To start with play, Black defines it as an always voluntary activity that is free and involves the people playing to get something out of the experience itself and not necessarily the end result. This obviously flies right in the fact of things like work for economic ends that Gorz talks about. It can even come into conflict to a lesser extent with work for-oneself and domestic labor. To the extent that play becomes more involved with a given end than the experience itself it can sometimes drift towards work. But this doesn’t mean that play shouldn’t involve consequences.

In fact, Black briefly touches on the subject of play and consequences in his aforementioned essay,

Bernie de Koven has defined play as the “suspension of consequences.” This is unacceptable if it implies that play is inconsequential. The point is not that play is without consequences. This is to demean play. The point is that the consequences, if any, are gratuitous. Playing and giving are closely related, they are the behavioral and transactional facets of the same impulse, the play-instinct. They share an aristocratic disdain for results. The player gets something out of playing; that’s why he plays. But the core reward is the experience of the activity itself (whatever it is).

Leisure is a mixed affair however; Black claims it’s something that is mostly a hangover of work. Others may see it as a more general activity that should be explored in a freer society. For example, on they say they are pro-leisure and In Praise of Idleness Bertrand Russell also speaks positively about the activity of leisure. From my perspective leisure seems to be something taken for granted in today’s society and is something that’s often used as a way to get away from work and not much else.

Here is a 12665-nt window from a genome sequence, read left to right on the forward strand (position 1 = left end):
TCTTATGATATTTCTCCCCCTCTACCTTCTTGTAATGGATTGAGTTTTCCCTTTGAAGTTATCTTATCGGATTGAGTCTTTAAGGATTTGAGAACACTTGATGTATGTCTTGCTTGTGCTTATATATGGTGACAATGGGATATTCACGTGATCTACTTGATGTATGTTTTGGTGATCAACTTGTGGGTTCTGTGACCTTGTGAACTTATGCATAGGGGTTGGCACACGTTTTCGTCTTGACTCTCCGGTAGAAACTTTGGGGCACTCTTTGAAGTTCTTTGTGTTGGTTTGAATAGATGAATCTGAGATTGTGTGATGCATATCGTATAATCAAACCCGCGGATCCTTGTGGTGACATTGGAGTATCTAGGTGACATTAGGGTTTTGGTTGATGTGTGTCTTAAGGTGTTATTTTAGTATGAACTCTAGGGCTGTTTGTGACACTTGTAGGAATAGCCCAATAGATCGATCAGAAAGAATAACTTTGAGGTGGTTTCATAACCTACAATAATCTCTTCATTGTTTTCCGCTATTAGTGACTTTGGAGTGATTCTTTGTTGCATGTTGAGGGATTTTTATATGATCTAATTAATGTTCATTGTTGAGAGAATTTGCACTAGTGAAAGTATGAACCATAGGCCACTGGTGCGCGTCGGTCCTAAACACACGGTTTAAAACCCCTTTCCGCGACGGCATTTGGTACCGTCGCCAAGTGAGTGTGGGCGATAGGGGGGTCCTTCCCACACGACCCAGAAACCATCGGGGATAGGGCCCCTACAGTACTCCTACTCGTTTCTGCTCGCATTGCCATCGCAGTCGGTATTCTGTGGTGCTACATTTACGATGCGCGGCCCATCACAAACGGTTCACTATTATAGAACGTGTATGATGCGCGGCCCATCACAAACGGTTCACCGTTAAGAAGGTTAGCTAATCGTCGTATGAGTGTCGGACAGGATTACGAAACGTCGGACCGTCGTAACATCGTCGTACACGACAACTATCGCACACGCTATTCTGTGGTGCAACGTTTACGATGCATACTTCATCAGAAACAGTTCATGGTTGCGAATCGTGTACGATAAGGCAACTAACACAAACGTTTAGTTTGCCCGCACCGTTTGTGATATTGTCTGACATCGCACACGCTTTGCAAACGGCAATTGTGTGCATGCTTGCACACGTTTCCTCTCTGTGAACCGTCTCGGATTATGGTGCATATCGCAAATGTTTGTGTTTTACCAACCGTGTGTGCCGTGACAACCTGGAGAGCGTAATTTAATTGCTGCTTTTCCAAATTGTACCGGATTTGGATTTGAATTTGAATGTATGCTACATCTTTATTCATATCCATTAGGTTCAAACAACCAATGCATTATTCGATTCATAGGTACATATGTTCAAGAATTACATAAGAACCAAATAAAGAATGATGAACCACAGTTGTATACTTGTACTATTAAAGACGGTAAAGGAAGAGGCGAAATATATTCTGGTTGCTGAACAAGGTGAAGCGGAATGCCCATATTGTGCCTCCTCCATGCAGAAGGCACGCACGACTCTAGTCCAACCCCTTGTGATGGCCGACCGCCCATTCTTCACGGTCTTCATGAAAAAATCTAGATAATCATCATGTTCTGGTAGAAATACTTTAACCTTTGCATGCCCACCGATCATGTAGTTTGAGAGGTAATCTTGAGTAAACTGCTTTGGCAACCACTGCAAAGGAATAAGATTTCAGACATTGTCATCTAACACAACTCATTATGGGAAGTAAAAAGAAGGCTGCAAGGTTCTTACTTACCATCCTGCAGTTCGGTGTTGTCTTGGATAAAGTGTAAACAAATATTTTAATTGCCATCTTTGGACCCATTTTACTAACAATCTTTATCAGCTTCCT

However, I don’t find that a compelling enough reason to abandon leisure altogether and I think there’s plenty of room for leisure in a truly freed society. The reason for this being that people, while they definitely wouldn’t really be working in the typical sense that we see all around us today (i.e. Gorz’s, economic-ends based work) may still need a break from their domestic labor or even autonomous activity. Even play, while it may be fun, can also be physically taxing at times. So I see a place for leisure in a truly freed society, albeit a probably much more limited one than what exists today.